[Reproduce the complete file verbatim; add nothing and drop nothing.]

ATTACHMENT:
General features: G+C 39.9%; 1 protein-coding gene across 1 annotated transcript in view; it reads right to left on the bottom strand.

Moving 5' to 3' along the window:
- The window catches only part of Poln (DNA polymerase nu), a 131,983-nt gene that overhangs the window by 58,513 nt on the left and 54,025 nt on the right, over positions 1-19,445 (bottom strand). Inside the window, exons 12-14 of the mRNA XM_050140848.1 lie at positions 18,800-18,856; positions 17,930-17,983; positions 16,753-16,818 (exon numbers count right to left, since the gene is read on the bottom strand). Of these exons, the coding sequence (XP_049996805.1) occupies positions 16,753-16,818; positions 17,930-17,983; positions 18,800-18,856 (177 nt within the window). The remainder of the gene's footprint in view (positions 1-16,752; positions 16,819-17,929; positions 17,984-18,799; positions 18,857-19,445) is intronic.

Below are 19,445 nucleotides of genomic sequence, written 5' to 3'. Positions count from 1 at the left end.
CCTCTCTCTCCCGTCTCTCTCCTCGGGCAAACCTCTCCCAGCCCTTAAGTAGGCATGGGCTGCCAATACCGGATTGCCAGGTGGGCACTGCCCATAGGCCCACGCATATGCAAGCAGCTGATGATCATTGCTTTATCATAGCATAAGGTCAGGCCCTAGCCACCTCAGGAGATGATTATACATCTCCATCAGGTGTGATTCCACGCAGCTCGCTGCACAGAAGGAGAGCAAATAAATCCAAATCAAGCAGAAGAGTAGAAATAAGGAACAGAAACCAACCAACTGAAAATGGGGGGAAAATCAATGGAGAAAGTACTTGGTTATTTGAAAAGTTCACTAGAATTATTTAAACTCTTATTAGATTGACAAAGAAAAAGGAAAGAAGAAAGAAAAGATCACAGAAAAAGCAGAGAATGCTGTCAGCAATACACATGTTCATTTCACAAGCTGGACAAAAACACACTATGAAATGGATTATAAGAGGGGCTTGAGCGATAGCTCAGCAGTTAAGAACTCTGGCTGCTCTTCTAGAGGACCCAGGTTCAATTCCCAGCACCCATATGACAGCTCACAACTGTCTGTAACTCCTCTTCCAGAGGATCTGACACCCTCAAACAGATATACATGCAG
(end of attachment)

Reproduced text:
General features: G+C 39.9%; 1 protein-coding gene across 1 annotated transcript in view; it reads right to left on the bottom strand.

Moving 5' to 3' along the window:
- The window catches only part of Poln (DNA polymerase nu), a 131,983-nt gene that overhangs the window by 58,513 nt on the left and 54,025 nt on the right, over positions 1-19,445 (bottom strand). Inside the window, exons 12-14 of the mRNA XM_050140848.1 lie at positions 18,800-18,856; positions 17,930-17,983; positions 16,753-16,818 (exon numbers count right to left, since the gene is read on the bottom strand). Of these exons, the coding sequence (XP_049996805.1) occupies positions 16,753-16,818; positions 17,930-17,983; positions 18,800-18,856 (177 nt within the window). The remainder of the gene's footprint in view (positions 1-16,752; positions 16,819-17,929; positions 17,984-18,799; positions 18,857-19,445) is intronic.

Below are 19,445 nucleotides of genomic sequence, written 5' to 3'. Positions count from 1 at the left end.
CCTCTCTCTCCCGTCTCTCTCCTCGGGCAAACCTCTCCCAGCCCTTAAGTAGGCATGGGCTGCCAATACCGGATTGCCAGGTGGGCACTGCCCATAGGCCCACGCATATGCAAGCAGCTGATGATCATTGCTTTATCATAGCATAAGGTCAGGCCCTAGCCACCTCAGGAGATGATTATACATCTCCATCAGGTGTGATTCCACGCAGCTCGCTGCACAGAAGGAGAGCAAATAAATCCAAATCAAGCAGAAGAGTAGAAATAAGGAACAGAAACCAACCAACTGAAAATGGGGGGAAAATCAATGGAGAAAGTACTTGGTTATTTGAAAAGTTCACTAGAATTATTTAAACTCTTATTAGATTGACAAAGAAAAAGGAAAGAAGAAAGAAAAGATCACAGAAAAAGCAGAGAATGCTGTCAGCAATACACATGTTCATTTCACAAGCTGGACAAAAACACACTATGAAATGGATTATAAGAGGGGCTTGAGCGATAGCTCAGCAGTTAAGAACTCTGGCTGCTCTTCTAGAGGACCCAGGTTCAATTCCCAGCACCCATATGACAGCTCACAACTGTCTGTAACTCCTCTTCCAGAGGATCTGACACCCTCAAACAGATATACATGCAG